I’ve been hankering to try Brendan Collins’ food at his passion pit Waterloo & City ever since sampling the menu at Larry’s by the Sea in Venice, which he created. Larry’s is the single elevated place to get tasty food on the boardwalk and Collins helped in creating offerings there such as flat bread pizzas, quick yet savory arancini balls and sophisticated bites of pork belly amongst a culinary beachside scene that typically fancies greasy pizzas, below average tapas with beer and overcooked burgers. So when the Cute Gardener told me that Collins’ real restaurant resided in Culver City and coined itself a traditional British gastropub, it was added to my must-try list.
A year later and I’ve finally been anointed by Collins’ special brand of bowler hat wearing, sumptuous food cooking that I could easily revisit time and again. Everything about the restaurant is comforting – not in a grandmotherly sense but more of a jovial “meet me and the boys at the end of the work day for some great grub” kind of way.
Named for the London underground railway line Collins traversed in his youth, the restaurant does bustle with the constant ebb and flow of boisterous guests enjoying some delicious food and drink together. The super casual yet simultaneously modern ambiance is accented by English meadow graphic wallpaper in cool gray monotones and the feeling like you could have stumbled in literally off the beaten track from some roving European countryside to order up your Shepherd’s and pot pies.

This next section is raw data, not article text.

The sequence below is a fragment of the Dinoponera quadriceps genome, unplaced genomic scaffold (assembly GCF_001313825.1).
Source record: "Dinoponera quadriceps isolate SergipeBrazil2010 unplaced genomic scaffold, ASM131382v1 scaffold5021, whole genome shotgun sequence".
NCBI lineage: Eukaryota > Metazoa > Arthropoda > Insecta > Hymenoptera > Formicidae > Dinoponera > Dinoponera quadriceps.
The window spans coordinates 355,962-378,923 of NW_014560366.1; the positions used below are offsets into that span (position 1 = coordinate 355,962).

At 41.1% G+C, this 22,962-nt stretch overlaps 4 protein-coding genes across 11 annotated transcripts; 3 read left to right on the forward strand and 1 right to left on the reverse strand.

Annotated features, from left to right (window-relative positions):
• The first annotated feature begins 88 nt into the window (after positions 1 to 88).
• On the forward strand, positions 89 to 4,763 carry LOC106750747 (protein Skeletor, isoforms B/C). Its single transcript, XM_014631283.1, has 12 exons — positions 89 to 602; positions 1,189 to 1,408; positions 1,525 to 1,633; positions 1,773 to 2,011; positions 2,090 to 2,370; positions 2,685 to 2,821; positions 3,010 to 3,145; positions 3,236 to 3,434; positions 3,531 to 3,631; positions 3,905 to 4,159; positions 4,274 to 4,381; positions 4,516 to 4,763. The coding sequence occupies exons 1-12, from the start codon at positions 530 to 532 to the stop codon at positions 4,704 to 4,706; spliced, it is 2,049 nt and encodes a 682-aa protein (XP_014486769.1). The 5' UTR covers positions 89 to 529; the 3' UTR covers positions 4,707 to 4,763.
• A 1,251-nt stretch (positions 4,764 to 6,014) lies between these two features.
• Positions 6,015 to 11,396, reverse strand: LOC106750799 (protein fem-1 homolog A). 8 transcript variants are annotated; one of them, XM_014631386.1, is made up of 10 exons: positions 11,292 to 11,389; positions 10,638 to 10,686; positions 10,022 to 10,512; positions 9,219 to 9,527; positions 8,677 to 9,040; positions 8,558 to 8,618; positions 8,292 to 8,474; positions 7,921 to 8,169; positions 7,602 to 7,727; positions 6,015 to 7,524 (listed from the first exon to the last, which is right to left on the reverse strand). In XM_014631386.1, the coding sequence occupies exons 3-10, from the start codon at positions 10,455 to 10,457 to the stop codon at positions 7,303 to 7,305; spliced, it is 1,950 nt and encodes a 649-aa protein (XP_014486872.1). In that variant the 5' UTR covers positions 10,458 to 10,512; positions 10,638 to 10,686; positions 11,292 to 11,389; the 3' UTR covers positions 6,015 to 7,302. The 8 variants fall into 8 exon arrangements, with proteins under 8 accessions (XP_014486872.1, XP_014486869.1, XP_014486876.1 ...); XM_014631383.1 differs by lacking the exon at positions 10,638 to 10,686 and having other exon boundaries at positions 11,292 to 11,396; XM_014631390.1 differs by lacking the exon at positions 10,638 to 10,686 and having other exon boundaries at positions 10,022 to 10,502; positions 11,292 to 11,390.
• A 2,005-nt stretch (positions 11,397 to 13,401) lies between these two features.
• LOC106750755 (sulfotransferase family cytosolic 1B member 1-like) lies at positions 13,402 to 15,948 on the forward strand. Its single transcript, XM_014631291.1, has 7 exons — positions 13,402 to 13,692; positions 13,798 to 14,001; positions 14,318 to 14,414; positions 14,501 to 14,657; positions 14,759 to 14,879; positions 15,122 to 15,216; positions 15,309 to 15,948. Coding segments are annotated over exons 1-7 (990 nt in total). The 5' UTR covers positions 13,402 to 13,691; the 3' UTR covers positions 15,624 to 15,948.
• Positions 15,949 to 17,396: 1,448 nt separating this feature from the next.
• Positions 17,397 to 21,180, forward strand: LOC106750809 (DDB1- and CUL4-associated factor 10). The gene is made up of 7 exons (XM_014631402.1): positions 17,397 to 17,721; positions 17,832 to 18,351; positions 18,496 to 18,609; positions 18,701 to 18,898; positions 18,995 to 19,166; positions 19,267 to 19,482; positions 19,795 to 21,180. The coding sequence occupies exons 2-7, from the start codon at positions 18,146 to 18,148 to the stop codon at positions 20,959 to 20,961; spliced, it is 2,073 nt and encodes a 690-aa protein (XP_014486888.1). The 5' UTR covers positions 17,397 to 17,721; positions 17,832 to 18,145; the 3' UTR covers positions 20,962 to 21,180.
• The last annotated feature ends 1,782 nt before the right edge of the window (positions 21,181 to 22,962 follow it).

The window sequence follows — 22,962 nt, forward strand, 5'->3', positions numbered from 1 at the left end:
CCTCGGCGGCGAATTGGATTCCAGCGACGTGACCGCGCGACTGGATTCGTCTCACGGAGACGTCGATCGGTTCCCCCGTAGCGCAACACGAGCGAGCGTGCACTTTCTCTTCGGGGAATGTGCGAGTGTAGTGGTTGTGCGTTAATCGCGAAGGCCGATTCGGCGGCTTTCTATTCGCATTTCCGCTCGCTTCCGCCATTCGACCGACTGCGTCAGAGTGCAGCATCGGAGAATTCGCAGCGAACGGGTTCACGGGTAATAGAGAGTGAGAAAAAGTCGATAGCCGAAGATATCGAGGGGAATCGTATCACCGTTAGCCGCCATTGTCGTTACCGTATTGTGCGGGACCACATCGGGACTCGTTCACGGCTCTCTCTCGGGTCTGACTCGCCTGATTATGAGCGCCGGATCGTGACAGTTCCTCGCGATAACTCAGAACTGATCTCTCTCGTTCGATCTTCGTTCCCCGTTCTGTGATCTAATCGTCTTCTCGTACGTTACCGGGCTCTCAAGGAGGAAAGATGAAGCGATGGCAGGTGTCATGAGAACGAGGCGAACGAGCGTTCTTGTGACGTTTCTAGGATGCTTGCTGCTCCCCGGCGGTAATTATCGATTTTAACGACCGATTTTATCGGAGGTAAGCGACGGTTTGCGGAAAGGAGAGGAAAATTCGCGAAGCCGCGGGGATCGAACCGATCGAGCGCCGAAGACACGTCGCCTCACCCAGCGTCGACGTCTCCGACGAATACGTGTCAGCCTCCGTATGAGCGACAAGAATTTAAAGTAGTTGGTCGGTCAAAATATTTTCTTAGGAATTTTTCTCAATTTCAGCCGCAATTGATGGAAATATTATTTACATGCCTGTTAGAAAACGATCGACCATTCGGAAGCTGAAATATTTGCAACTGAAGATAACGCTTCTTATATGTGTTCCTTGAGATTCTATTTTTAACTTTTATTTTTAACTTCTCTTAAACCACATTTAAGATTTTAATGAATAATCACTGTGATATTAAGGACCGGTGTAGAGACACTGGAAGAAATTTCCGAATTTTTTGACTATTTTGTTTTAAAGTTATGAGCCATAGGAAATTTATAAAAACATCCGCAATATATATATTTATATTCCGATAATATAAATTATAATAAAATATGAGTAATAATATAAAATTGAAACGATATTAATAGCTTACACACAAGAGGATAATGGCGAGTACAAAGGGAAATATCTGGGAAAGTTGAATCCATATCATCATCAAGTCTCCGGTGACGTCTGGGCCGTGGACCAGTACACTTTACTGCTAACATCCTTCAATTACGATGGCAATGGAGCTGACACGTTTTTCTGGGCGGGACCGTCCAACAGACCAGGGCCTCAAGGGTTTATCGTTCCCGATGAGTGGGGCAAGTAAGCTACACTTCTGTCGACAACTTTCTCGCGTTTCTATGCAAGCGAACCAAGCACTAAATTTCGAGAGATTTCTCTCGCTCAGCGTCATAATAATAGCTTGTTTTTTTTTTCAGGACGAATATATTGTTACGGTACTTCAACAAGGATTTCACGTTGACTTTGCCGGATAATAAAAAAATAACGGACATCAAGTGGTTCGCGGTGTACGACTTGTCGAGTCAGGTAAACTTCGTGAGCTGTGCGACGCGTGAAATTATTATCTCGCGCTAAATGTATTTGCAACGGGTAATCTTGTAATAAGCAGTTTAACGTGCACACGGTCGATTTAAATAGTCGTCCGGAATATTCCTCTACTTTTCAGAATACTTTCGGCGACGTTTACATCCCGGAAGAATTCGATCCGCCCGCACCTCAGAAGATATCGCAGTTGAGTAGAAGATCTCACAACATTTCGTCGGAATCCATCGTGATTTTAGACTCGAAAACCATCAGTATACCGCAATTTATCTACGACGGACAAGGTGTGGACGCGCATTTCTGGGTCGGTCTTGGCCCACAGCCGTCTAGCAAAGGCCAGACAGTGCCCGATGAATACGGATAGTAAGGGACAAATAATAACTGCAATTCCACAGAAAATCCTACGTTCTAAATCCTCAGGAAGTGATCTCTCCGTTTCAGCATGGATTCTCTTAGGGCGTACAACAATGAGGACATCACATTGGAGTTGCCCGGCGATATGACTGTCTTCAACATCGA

This focus and determination comes flying through in entirely original creative dishes that pop out of the menu beyond the expected gourmet-tinged pub fare. First off, I am a sucker for high-end charcuterie. Never have I seen such an array in one place from smoked salmon, fried egg, and gribiche sauce terrines to duck rillettes with orange jelly and toasted country bread to duck and walnut pate with orange-apricot marmalade. I almost ordered the rabbit and pistachio terrine until I heard the waiter’s mouth drop the special lamb terrine bomb on me. The exquisite little square, hemmed in by a ribbon of carrot and featuring raw and tender chunks of my favorite meat, completely tickled my fancy.
If that weren’t enough, our entrees were over the top decadent as well, particularly another special of the night boasting a homemade pappardelle with chunks of garlic-swimming escargot, tufts of bone marrow and swaths of prosciutto.
My dinner came with three massive seared king scallops atop a sweet pile of corn succotash and tortellini also stuffed with creamy cheese and corn. Perhaps to some it was a completely indulgent, semi-verging on the ridiculous gluttonous dish of corn, but I hardly could raise an objection when each bite had me smiling and cooing for more.
I realized that I have absolutely no problem diving into the deep end of sinful, pleasurable eating when it comes wrapped in wholesome concoctions made by a chef with such flair.